The App Quality Alliance (AQuA) is working on addressing this need by promoting good quality in app development. AQuA has issued testing criteria, which developers can access freely on the web and which can help them to avoid the most common pitfalls, like having their apps excessively using radio resources or having inefficient design heavily impacting data transmission. We have talked to AQuA’s Executive Director Martin Wrigley and AQuA’s Chief Quality Auditor Greg Jotham about some of the open questions in quality and accessibility in app development as well as trends for 2015.

What would you consider the minimum quality requirements in app development? 

AQuA has spent a number of years building a set of standard testing criteria to answer exactly this question. Typically developers are very good at doing the functional testing, ensuring that their app does what it is supposed to do. Functional testing usually starts with testing the smallest functional units, builds up during the development of the app to show the full functionality, and can be done using test harnesses, emulators, simulators, and live devices that may be freestanding or attached to the development environment in debug mode.

AQuA recommends that even after all of this functional testing, once an app is sufficiently complete it should be tested on at least one real device (and maybe more considering the platform and the range of targeted devices). In addition to functional testing on the device, the AQuA testing criteria covers all of those aspects that developers often forget. In essence this is a final QA test and it ensures that the app works well in the target environment.

Another aspect that is very important is to have these tests carried out by someone independent, someone who wasn’t immersed in the development. In the same way as it is hard to proof-read your own document, a fresh set of eyes will spot issues and problems that a developer may overlook.

How has app development changed over the last three years and what would you see as trend for 2015 and beyond?

App development is becoming increasingly professional and as an industry is maturing. No longer is it simply enough to have a great idea for an app, to succeed it must be both a high quality professional development and effectively marketed.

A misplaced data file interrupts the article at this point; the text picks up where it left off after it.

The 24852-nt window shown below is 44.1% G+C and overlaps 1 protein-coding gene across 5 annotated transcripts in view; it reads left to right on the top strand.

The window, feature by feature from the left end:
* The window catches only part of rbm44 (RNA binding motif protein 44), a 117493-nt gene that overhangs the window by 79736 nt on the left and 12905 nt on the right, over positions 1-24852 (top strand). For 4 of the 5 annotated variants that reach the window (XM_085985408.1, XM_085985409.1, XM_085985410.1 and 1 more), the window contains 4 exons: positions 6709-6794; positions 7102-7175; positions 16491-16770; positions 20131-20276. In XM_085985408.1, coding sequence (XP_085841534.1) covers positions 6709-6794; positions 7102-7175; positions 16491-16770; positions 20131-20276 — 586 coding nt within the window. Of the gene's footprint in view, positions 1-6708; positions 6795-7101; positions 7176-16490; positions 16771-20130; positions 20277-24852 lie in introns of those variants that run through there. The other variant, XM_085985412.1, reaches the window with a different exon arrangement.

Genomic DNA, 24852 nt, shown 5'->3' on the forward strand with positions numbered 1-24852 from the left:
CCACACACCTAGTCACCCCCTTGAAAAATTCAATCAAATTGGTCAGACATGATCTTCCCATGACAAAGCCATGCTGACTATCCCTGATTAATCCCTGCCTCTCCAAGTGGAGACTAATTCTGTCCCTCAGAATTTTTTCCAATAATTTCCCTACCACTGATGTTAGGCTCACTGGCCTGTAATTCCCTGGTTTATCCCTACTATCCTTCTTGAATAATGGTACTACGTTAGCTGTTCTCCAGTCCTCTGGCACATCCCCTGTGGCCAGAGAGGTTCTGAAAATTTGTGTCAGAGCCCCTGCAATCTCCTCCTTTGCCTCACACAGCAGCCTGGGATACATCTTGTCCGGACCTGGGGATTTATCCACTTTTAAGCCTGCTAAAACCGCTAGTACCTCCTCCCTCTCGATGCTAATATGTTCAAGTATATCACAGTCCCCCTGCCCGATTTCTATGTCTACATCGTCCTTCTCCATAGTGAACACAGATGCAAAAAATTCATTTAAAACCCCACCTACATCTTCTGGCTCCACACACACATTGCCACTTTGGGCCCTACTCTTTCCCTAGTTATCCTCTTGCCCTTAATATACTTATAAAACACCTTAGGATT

We are starting to see very successful professional development companies who deal with brands and other app commissioners, where it is more than simply the developer’s reputation at risk. This portion of the market is highly dependent on producing high quality, reliable apps.

The trend to Agile development is increasing, and experienced practitioners of Agile development realise that it can bring the development team much closer to the customer’s requirements, and that testing is fundamental to the desired quality result.

With all the ongoing discussions around making ICT accessible to persons with different disabilities, how come app developers have not caught on yet? 

Historically app developers have been chasing volume, the purchase of WhatsApp by Facebook shows the desirability of going for scale. The balance to that is that we read reports of the majority of app developers not even making their development costs back, let alone becoming fabulously wealthy.

In the way of all markets, range and scale is one way to achieve success, but as a market matures it becomes harder for new entrants to achieve that. One other route forward is to be more specialised and find customers that are not served by the mass market offering.

We are starting to see developers addressing more specialised markets, and the opportunity to reach out to customers with different disabilities will be one of those markets.

Information to help developers achieve this will be key to opening up activity in this arena.

What would be the best way to push accessibility in app development? 

There is plenty of information out there about accessibility on the web, but little for apps. To encourage developers of apps to build accessible apps, industry bodies such as the MMF and AQuA will need to assist by pushing information on both the market opportunities, and also the requirements needed in apps to access those markets.

A clear, coherent and authoritative message to app developers will help to start a trend toward producing apps.

What are AQuA’s priorities for 2015? 

AQuA has a series of projects for 2015 that are building on the core Testing Criteria. In 2014, AQuA produced their network performance testing criteria, and in 2015, AQuA will be producing a series of accessibility testing criteria. Other projects that AQuA is looking at are involved in mHealth and in-app security.  For both of these areas, AQuA is building a collection of organisations that are specialists in the topics and combining that with AQuA’s expertise in writing generic testing criteria that can be given freely to the developer community.


AQuA Testing Criteria:

Mobile App Usage Increases In 2014, As Mobile Web Surfing Declines: